In the rising phase of an action potential, which channels are open? Sodium
In the falling phase of an action potential, which channels are open? Potassium
In the resting phase, which channels are open? Not potassium or sodium
Hyperpolarization: interior of the cell becomes—more negative.
Hyperpolarization, sodium channels are___ and potassium channels are _____—closed, open
Depolarization: interior of cell becomes less negative
Depolarization, sodium channels are _______ and potassium channels are _______ —open, closed
Myelin sheaths are formed by—oligodendrocytes and Schwann cells
Which hormone exerts antagonistic action to calcitonin? PTH
What happens when beta cells of the pancreas release insulin into the blood? Body cells take up more glucose
Which of the following trigger a phosphorylation cascade that results in the breakdown of glycogen? Binding of epinephrine (adrenaline) to a GPCR in liver cells
Amplification of a chemical signal occurs when: a receptor in the plasma membrane activates several g-protein…
The operation of the sodium-potassium pump moves: sodium ions out of the cell and potassium ions into the cell
Action potentials move along axons more slowly in: axons of small than in large diameter
Which of these represents the activated form of a G-protein? Alpha-GTP+beta(gamma)
The refractory, undershoot phase, of an action potential results because the ____ gate closes more slowly than in the ______ gate. Potassium, sodium
An action potential flowing away from the cell body towards another neuron would be traveling along the axon.
______ Pressure acts like _____ temperature causing biological membranes to “freeze.” High, low

Graded Potentials * Hyperpolarization * Increased negative membrane potential * More negative than the -70mV resting potential * Open potassium channel, potassium flows out, leaving a more negative internal environment. * Depolarization * Decreased membrane potential (less negative internal charge) * Open sodium channel, sodium flows in, more positive ions in the axoplasm

Action Potential * When depolarization reaches the threshold potential (e.g., -50 to -55 mV) * Trigger action potential by opening sodium channels * All-or-nothing response * Amplitude of the height of the peak is independent of magnitude of the depolarizing stimulus * Figure 48.11 (be able to tell which channels are open and closed and which are moving)

Propagation * Unidirectional * Due to refractory phase * Cm/s to 100—150 m/s * Depends on diameter of axon * Depends on insulation

Saltatory Conduction * Nerve impulses “jump” down axon * Myelin sheath insulates * Nodes of Ranvier * Electrical charges “jump” to these exposed (un-insulated) areas * Voltage-gated ion channels at the nodes * Depolarization diffused further with the insulation * More compact structure—saves space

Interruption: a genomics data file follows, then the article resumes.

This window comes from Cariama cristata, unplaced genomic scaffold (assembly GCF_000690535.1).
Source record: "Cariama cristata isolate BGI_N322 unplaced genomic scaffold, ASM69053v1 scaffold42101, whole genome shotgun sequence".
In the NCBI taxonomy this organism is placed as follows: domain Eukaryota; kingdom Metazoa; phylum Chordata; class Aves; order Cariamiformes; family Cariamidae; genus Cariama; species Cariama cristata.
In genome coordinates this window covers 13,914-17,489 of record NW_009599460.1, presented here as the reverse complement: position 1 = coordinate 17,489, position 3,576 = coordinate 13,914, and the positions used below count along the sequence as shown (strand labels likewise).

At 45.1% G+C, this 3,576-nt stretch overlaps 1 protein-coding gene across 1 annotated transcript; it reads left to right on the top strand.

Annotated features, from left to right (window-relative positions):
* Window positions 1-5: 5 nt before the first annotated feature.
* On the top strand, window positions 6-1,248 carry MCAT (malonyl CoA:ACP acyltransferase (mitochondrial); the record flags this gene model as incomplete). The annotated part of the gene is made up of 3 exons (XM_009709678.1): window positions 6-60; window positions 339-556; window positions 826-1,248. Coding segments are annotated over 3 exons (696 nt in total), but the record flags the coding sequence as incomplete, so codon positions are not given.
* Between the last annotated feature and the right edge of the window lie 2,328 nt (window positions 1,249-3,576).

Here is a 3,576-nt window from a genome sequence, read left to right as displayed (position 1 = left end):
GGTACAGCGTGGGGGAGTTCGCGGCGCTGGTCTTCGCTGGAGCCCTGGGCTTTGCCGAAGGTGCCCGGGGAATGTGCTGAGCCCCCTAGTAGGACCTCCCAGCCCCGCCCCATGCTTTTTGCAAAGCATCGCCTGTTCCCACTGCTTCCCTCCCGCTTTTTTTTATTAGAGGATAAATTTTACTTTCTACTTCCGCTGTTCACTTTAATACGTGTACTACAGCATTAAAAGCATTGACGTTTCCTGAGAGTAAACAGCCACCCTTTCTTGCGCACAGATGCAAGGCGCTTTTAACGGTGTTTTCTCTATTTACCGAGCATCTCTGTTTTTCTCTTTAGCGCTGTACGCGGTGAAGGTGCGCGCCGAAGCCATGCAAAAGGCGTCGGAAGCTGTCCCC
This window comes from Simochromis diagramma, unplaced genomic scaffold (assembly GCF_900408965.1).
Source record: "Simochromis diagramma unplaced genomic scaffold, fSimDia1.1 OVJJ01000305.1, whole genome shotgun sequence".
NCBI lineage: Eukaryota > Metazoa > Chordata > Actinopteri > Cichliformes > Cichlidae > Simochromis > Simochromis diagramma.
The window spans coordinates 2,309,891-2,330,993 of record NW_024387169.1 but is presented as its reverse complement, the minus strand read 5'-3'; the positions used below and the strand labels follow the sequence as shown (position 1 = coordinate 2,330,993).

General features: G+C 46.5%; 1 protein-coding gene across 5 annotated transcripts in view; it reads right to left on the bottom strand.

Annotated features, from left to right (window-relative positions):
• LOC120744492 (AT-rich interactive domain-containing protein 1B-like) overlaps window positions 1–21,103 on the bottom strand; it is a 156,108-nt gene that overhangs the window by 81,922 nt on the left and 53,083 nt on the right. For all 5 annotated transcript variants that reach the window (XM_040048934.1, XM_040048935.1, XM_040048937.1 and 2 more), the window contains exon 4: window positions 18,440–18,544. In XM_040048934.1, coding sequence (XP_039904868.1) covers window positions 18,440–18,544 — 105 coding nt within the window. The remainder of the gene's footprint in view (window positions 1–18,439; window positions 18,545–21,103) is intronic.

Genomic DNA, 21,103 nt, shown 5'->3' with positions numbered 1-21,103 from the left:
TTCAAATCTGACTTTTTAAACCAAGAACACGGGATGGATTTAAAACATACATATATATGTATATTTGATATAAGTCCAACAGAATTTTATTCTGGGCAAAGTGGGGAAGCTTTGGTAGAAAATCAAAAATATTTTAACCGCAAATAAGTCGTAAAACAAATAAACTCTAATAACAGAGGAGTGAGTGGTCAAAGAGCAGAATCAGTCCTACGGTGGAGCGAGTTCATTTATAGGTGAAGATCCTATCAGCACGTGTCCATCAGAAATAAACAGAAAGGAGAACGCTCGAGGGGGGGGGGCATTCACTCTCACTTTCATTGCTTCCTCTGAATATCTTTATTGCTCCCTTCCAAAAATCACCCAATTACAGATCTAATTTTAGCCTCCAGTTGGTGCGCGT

Myelin Sheaths * High proportion of lipid that serves as insulation * Decreases electrical resistance. * Invertebrate neurons lack myelin * Fast conducting neurons have larger diameters * In order to decrease electrical resistance
**Know figure 48.11-5 in book for final exam**

Demyelinating Diseases: * Demyelinating diseases of the central nervous system include: * Multiple sclerosis (together with the similar disease called idiopathic inflammatory demyelinating diseases) * Vitamin B12 deficiency * Demyelinating diseases of the peripheral nervous system include: * Guillain-Barre syndrome and its chronic counterpart, chronic inflammatory demyelinating diseases *

What happens when the action potential reaches the synapse? * At the presynaptic membrane the action potential causes an influx of calcium. * Open voltage-gated calcium channels * Triggers fusion of synaptic vesicles in the presynaptic cell * Vesicles release neurotransmitters from the presynaptic membrane * Neurotransmitters (first messengers) will bind to specific receptors

The Synapse * Presynaptic membrane (before the synapse) * Unidirectional—nerve impulse goes in one direction * Postsynaptic membrane (after the synapse)—membrane of the target cell

Synapses: * Electrical—cells are in physical contact with each other * Gap junctions * Ion channels * Chemical * Most common * Neurotransmitters (chemical messengers) * Figure 48.15 * At a chemical synapse, the action potential results in influx of calcium through voltage-gated channels * This triggers fusion of synaptic vesicles * The vesicles release neurotransmitter from the postsynaptic membrane

Neurotransmitter * Binds to and alters the activity of ligand-gated ion channels on the postsynaptic membrane * Depending on the neurotransmitter and receptor, the postsynaptic cell may be excited or inhibited * Depolarized (excited cell) and hyperpolarized (inhibited cell) * If the neurotransmitter opens a Na+ channel on the postsynaptic membrane, the cell becomes: Depolarized * If the neurotransmitter opens a K+ channel on the postsynaptic membrane, that cell becomes: Hyperpolarized * A ligand is a small molecule that binds to a protein. True

Ligand * Small molecule that can bind to a protein * The substrate for an enzyme * An allosteric modulator * A hormone * A neurotransmitter
Ligand-gated
* The opening of a ligand-gated channel requires the binding of a small molecule.